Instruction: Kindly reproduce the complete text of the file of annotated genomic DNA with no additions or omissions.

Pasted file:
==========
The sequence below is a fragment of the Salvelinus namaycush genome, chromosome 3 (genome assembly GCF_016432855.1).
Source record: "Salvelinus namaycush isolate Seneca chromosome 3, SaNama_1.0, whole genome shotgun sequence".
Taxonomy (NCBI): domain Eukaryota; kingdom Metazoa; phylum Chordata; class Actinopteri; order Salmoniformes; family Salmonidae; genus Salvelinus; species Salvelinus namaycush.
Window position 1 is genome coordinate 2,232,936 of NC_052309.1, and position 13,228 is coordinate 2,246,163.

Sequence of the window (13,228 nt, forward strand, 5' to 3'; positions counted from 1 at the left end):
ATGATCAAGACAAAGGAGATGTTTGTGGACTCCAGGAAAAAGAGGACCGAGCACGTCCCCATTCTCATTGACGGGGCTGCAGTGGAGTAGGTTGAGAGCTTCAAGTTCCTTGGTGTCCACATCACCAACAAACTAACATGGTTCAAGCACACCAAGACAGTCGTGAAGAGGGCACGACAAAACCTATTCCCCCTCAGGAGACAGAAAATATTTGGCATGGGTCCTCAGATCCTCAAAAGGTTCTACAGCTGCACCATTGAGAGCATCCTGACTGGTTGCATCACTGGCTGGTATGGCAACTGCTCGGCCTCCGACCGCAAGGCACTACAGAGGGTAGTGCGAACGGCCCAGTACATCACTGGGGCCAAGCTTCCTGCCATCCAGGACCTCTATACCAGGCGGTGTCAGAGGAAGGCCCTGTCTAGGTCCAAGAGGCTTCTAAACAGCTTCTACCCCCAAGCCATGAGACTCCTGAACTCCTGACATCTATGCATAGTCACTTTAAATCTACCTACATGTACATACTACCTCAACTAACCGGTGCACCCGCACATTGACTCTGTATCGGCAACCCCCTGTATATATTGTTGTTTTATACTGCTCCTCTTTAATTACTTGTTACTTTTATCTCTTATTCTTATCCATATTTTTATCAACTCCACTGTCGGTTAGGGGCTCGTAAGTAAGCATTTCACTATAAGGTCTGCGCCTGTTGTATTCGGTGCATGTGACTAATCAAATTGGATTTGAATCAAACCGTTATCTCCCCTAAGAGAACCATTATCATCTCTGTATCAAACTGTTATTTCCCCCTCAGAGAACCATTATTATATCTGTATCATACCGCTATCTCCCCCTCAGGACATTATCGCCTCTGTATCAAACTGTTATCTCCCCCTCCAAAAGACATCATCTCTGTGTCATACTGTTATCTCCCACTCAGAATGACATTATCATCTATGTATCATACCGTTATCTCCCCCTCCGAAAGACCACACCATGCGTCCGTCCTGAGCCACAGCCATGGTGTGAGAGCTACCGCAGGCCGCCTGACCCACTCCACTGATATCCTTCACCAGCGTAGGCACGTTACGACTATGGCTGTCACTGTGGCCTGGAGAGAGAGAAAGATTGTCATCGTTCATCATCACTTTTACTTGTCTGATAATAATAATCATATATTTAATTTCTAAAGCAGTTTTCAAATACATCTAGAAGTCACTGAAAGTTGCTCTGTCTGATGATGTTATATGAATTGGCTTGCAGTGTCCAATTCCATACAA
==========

The sequence below is a fragment of the Salvelinus namaycush genome, chromosome 3 (genome assembly GCF_016432855.1).
Source record: "Salvelinus namaycush isolate Seneca chromosome 3, SaNama_1.0, whole genome shotgun sequence".
Taxonomy (NCBI): domain Eukaryota; kingdom Metazoa; phylum Chordata; class Actinopteri; order Salmoniformes; family Salmonidae; genus Salvelinus; species Salvelinus namaycush.
Window position 1 is genome coordinate 2,232,936 of NC_052309.1, and position 13,228 is coordinate 2,246,163.

Sequence of the window (13,228 nt, forward strand, 5' to 3'; positions counted from 1 at the left end):
ATGATCAAGACAAAGGAGATGTTTGTGGACTCCAGGAAAAAGAGGACCGAGCACGTCCCCATTCTCATTGACGGGGCTGCAGTGGAGTAGGTTGAGAGCTTCAAGTTCCTTGGTGTCCACATCACCAACAAACTAACATGGTTCAAGCACACCAAGACAGTCGTGAAGAGGGCACGACAAAACCTATTCCCCCTCAGGAGACAGAAAATATTTGGCATGGGTCCTCAGATCCTCAAAAGGTTCTACAGCTGCACCATTGAGAGCATCCTGACTGGTTGCATCACTGGCTGGTATGGCAACTGCTCGGCCTCCGACCGCAAGGCACTACAGAGGGTAGTGCGAACGGCCCAGTACATCACTGGGGCCAAGCTTCCTGCCATCCAGGACCTCTATACCAGGCGGTGTCAGAGGAAGGCCCTGTCTAGGTCCAAGAGGCTTCTAAACAGCTTCTACCCCCAAGCCATGAGACTCCTGAACTCCTGACATCTATGCATAGTCACTTTAAATCTACCTACATGTACATACTACCTCAACTAACCGGTGCACCCGCACATTGACTCTGTATCGGCAACCCCCTGTATATATTGTTGTTTTATACTGCTCCTCTTTAATTACTTGTTACTTTTATCTCTTATTCTTATCCATATTTTTATCAACTCCACTGTCGGTTAGGGGCTCGTAAGTAAGCATTTCACTATAAGGTCTGCGCCTGTTGTATTCGGTGCATGTGACTAATCAAATTGGATTTGAATCAAACCGTTATCTCCCCTAAGAGAACCATTATCATCTCTGTATCAAACTGTTATTTCCCCCTCAGAGAACCATTATTATATCTGTATCATACCGCTATCTCCCCCTCAGGACATTATCGCCTCTGTATCAAACTGTTATCTCCCCCTCCAAAAGACATCATCTCTGTGTCATACTGTTATCTCCCACTCAGAATGACATTATCATCTATGTATCATACCGTTATCTCCCCCTCCGAAAGACCACACCATGCGTCCGTCCTGAGCCACAGCCATGGTGTGAGAGCTACCGCAGGCCGCCTGACCCACTCCACTGATATCCTTCACCAGCGTAGGCACGTTACGACTATGGCTGTCACTGTGGCCTGGAGAGAGAGAAAGATTGTCATCGTTCATCATCACTTTTACTTGTCTGATAATAATAATCATATATTTAATTTCTAAAGCAGTTTTCAAATACATCTAGAAGTCACTGAAAGTTGCTCTGTCTGATGATGTTATATGAATTGGCTTGCAGTGTCCAATTCCATACAA